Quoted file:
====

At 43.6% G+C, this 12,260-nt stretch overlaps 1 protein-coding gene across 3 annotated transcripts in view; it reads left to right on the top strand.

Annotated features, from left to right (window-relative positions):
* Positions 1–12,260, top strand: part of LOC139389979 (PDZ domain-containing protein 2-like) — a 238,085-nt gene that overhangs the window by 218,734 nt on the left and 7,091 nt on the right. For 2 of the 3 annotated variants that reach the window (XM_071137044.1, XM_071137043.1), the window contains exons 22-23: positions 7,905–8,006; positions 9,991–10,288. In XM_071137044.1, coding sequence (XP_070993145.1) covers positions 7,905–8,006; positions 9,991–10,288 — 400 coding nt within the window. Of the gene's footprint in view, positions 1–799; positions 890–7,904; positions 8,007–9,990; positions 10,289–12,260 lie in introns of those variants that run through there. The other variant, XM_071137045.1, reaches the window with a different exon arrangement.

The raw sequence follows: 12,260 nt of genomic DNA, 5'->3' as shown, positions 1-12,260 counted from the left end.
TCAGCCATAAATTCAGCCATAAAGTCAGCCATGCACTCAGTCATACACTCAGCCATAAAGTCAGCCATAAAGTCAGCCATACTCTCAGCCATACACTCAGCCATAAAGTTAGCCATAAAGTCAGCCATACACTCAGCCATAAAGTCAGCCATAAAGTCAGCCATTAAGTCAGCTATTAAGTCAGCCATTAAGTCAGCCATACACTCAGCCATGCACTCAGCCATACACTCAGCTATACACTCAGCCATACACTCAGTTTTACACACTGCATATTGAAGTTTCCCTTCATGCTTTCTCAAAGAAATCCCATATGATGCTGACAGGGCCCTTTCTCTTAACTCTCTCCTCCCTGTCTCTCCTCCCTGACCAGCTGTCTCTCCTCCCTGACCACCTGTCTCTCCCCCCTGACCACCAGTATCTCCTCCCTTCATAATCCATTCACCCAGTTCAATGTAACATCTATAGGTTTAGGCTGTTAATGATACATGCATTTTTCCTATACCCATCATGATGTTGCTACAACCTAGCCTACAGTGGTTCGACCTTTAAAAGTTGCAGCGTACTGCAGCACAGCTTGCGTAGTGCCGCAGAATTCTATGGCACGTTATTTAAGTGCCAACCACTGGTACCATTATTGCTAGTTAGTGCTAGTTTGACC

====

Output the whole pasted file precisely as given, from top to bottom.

At 43.6% G+C, this 12,260-nt stretch overlaps 1 protein-coding gene across 3 annotated transcripts in view; it reads left to right on the top strand.

Annotated features, from left to right (window-relative positions):
* Positions 1–12,260, top strand: part of LOC139389979 (PDZ domain-containing protein 2-like) — a 238,085-nt gene that overhangs the window by 218,734 nt on the left and 7,091 nt on the right. For 2 of the 3 annotated variants that reach the window (XM_071137044.1, XM_071137043.1), the window contains exons 22-23: positions 7,905–8,006; positions 9,991–10,288. In XM_071137044.1, coding sequence (XP_070993145.1) covers positions 7,905–8,006; positions 9,991–10,288 — 400 coding nt within the window. Of the gene's footprint in view, positions 1–799; positions 890–7,904; positions 8,007–9,990; positions 10,289–12,260 lie in introns of those variants that run through there. The other variant, XM_071137045.1, reaches the window with a different exon arrangement.

The raw sequence follows: 12,260 nt of genomic DNA, 5'->3' as shown, positions 1-12,260 counted from the left end.
TCAGCCATAAATTCAGCCATAAAGTCAGCCATGCACTCAGTCATACACTCAGCCATAAAGTCAGCCATAAAGTCAGCCATACTCTCAGCCATACACTCAGCCATAAAGTTAGCCATAAAGTCAGCCATACACTCAGCCATAAAGTCAGCCATAAAGTCAGCCATTAAGTCAGCTATTAAGTCAGCCATTAAGTCAGCCATACACTCAGCCATGCACTCAGCCATACACTCAGCTATACACTCAGCCATACACTCAGTTTTACACACTGCATATTGAAGTTTCCCTTCATGCTTTCTCAAAGAAATCCCATATGATGCTGACAGGGCCCTTTCTCTTAACTCTCTCCTCCCTGTCTCTCCTCCCTGACCAGCTGTCTCTCCTCCCTGACCACCTGTCTCTCCCCCCTGACCACCAGTATCTCCTCCCTTCATAATCCATTCACCCAGTTCAATGTAACATCTATAGGTTTAGGCTGTTAATGATACATGCATTTTTCCTATACCCATCATGATGTTGCTACAACCTAGCCTACAGTGGTTCGACCTTTAAAAGTTGCAGCGTACTGCAGCACAGCTTGCGTAGTGCCGCAGAATTCTATGGCACGTTATTTAAGTGCCAACCACTGGTACCATTATTGCTAGTTAGTGCTAGTTTGACC